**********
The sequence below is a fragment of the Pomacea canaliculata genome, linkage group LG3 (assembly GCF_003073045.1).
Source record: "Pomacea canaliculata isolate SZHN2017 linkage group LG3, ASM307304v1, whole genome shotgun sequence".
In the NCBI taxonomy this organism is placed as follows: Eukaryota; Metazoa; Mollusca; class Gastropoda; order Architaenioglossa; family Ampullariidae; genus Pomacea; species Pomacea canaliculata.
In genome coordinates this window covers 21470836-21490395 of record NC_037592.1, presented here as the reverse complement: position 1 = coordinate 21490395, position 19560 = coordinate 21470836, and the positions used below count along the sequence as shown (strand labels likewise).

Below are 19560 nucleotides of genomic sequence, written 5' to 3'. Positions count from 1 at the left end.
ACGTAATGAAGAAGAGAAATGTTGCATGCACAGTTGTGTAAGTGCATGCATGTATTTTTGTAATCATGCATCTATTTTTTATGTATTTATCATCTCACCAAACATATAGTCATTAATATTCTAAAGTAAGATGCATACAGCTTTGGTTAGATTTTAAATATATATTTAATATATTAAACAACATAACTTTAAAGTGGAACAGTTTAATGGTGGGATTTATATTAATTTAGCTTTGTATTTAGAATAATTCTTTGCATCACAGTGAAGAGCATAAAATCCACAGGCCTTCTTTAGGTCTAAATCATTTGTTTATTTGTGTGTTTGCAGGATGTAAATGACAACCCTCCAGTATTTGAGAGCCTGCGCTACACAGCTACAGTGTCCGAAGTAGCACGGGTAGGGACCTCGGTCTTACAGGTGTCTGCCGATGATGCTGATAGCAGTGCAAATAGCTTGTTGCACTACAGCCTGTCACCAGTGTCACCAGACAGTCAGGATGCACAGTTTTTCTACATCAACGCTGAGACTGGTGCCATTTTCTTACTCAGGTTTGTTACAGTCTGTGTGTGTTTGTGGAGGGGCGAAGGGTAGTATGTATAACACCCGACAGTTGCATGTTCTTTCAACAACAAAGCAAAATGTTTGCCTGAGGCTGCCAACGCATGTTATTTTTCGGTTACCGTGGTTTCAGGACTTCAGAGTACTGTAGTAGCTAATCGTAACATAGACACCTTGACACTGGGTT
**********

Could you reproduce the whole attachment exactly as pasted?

The sequence below is a fragment of the Pomacea canaliculata genome, linkage group LG3 (assembly GCF_003073045.1).
Source record: "Pomacea canaliculata isolate SZHN2017 linkage group LG3, ASM307304v1, whole genome shotgun sequence".
In the NCBI taxonomy this organism is placed as follows: Eukaryota; Metazoa; Mollusca; class Gastropoda; order Architaenioglossa; family Ampullariidae; genus Pomacea; species Pomacea canaliculata.
In genome coordinates this window covers 21470836-21490395 of record NC_037592.1, presented here as the reverse complement: position 1 = coordinate 21490395, position 19560 = coordinate 21470836, and the positions used below count along the sequence as shown (strand labels likewise).

Below are 19560 nucleotides of genomic sequence, written 5' to 3'. Positions count from 1 at the left end.
ACGTAATGAAGAAGAGAAATGTTGCATGCACAGTTGTGTAAGTGCATGCATGTATTTTTGTAATCATGCATCTATTTTTTATGTATTTATCATCTCACCAAACATATAGTCATTAATATTCTAAAGTAAGATGCATACAGCTTTGGTTAGATTTTAAATATATATTTAATATATTAAACAACATAACTTTAAAGTGGAACAGTTTAATGGTGGGATTTATATTAATTTAGCTTTGTATTTAGAATAATTCTTTGCATCACAGTGAAGAGCATAAAATCCACAGGCCTTCTTTAGGTCTAAATCATTTGTTTATTTGTGTGTTTGCAGGATGTAAATGACAACCCTCCAGTATTTGAGAGCCTGCGCTACACAGCTACAGTGTCCGAAGTAGCACGGGTAGGGACCTCGGTCTTACAGGTGTCTGCCGATGATGCTGATAGCAGTGCAAATAGCTTGTTGCACTACAGCCTGTCACCAGTGTCACCAGACAGTCAGGATGCACAGTTTTTCTACATCAACGCTGAGACTGGTGCCATTTTCTTACTCAGGTTTGTTACAGTCTGTGTGTGTTTGTGGAGGGGCGAAGGGTAGTATGTATAACACCCGACAGTTGCATGTTCTTTCAACAACAAAGCAAAATGTTTGCCTGAGGCTGCCAACGCATGTTATTTTTCGGTTACCGTGGTTTCAGGACTTCAGAGTACTGTAGTAGCTAATCGTAACATAGACACCTTGACACTGGGTT